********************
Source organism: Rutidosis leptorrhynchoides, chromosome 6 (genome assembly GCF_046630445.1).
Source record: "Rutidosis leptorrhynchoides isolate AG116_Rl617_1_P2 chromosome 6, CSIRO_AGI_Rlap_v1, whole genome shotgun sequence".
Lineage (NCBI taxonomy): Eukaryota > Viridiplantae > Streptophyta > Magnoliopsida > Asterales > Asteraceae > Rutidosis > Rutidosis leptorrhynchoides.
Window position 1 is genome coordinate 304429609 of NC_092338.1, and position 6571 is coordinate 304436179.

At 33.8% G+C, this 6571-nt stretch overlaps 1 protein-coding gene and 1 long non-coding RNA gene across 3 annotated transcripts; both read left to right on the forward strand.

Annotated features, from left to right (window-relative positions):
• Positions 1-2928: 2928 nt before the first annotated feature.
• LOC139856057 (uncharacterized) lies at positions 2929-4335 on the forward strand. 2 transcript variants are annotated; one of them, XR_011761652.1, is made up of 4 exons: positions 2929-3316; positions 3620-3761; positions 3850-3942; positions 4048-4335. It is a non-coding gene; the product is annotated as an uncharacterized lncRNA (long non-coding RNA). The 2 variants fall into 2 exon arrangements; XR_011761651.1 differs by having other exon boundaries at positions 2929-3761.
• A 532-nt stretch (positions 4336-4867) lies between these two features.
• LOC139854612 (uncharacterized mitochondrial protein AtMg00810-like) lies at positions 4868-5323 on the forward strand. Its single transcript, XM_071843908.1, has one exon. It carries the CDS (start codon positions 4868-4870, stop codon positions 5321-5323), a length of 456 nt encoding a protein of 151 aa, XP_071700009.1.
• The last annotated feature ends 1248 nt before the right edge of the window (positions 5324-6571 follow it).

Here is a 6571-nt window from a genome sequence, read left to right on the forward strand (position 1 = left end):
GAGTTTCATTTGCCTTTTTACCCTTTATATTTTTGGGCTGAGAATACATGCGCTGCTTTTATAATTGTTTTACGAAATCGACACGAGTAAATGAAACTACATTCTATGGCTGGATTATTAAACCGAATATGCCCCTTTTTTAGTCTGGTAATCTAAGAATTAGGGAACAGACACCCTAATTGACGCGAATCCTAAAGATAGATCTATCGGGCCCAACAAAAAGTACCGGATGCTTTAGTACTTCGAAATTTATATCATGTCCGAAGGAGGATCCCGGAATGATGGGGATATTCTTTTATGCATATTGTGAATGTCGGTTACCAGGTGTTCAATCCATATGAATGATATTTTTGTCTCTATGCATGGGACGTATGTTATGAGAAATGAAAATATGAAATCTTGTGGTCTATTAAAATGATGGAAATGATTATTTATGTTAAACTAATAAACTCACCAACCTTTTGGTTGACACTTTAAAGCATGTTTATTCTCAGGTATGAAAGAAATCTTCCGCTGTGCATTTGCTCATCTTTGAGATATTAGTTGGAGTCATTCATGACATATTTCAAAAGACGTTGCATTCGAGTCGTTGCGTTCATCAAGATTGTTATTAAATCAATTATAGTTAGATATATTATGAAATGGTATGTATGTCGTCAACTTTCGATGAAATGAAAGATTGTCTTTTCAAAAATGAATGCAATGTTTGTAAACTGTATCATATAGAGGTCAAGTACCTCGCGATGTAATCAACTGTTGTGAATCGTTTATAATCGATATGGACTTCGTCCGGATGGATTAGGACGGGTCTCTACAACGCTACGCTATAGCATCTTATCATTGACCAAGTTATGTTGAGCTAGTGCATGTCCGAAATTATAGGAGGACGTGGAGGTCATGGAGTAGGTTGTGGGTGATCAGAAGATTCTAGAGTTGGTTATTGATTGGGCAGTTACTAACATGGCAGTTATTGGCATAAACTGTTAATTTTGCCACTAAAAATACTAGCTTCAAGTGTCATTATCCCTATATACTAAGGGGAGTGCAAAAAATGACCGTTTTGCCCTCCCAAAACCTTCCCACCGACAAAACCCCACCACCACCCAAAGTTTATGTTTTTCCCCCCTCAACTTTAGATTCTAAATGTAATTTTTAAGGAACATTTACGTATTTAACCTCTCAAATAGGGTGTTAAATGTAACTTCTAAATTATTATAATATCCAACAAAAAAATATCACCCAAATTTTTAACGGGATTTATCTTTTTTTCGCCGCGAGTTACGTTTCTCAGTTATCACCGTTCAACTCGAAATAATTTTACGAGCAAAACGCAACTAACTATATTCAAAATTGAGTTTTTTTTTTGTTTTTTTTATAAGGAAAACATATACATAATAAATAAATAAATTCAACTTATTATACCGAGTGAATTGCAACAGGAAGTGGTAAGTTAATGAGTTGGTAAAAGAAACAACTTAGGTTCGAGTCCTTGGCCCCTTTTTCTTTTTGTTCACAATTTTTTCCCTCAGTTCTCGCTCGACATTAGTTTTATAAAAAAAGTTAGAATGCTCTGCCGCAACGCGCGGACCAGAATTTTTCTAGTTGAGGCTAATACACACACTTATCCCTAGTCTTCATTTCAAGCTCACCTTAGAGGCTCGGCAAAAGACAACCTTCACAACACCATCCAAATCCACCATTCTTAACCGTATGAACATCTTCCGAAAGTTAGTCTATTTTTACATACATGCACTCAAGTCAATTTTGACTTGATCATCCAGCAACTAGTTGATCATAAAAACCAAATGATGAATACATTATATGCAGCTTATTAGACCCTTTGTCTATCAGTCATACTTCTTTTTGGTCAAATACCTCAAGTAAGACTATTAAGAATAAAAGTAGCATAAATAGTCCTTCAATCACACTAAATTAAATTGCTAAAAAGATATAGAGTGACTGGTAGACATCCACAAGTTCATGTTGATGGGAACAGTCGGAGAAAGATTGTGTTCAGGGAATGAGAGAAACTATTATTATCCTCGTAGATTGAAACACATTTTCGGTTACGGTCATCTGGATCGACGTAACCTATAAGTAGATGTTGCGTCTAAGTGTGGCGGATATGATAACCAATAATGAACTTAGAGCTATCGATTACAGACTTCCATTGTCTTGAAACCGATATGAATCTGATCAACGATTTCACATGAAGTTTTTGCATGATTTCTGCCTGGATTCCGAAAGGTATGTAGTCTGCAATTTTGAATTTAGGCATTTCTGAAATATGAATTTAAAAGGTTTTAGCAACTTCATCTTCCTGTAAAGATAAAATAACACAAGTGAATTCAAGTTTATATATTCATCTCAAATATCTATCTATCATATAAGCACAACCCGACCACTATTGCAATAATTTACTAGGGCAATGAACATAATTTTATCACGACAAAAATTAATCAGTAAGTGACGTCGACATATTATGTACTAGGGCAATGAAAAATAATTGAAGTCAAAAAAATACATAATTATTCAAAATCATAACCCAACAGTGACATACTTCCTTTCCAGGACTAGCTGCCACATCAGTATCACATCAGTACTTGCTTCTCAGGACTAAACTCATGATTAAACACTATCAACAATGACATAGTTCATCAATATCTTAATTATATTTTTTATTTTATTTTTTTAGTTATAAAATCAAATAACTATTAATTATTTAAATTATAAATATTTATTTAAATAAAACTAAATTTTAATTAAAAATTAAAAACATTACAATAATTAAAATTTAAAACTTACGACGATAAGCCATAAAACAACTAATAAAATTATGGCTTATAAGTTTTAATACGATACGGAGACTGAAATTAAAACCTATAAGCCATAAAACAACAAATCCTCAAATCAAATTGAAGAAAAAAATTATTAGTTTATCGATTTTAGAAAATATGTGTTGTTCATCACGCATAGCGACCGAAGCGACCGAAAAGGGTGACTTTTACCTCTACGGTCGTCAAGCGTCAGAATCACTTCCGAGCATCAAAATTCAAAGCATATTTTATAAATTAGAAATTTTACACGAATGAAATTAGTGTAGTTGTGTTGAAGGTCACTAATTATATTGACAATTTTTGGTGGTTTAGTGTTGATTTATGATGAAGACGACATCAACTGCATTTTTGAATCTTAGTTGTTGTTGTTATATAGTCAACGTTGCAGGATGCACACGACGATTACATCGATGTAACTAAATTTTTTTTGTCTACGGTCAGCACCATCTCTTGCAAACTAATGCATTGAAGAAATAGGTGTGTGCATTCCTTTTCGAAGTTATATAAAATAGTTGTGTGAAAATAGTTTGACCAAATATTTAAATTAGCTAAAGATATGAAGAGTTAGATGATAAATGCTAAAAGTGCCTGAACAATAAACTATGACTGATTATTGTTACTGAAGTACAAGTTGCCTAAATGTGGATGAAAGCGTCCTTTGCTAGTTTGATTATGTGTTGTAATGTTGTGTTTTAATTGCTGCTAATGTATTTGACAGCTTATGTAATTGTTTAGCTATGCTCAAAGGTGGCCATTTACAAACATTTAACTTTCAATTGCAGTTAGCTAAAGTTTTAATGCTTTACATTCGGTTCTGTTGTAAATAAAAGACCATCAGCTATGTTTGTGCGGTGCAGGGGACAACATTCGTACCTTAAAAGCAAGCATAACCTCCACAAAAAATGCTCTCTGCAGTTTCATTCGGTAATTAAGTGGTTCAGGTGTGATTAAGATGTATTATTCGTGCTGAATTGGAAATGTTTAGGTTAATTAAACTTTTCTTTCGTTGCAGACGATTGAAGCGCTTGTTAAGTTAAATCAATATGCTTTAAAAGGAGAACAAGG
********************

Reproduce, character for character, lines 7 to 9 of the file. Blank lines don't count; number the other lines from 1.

• Positions 1-2928: 2928 nt before the first annotated feature.
• LOC139856057 (uncharacterized) lies at positions 2929-4335 on the forward strand. 2 transcript variants are annotated; one of them, XR_011761652.1, is made up of 4 exons: positions 2929-3316; positions 3620-3761; positions 3850-3942; positions 4048-4335. It is a non-coding gene; the product is annotated as an uncharacterized lncRNA (long non-coding RNA). The 2 variants fall into 2 exon arrangements; XR_011761651.1 differs by having other exon boundaries at positions 2929-3761.
• A 532-nt stretch (positions 4336-4867) lies between these two features.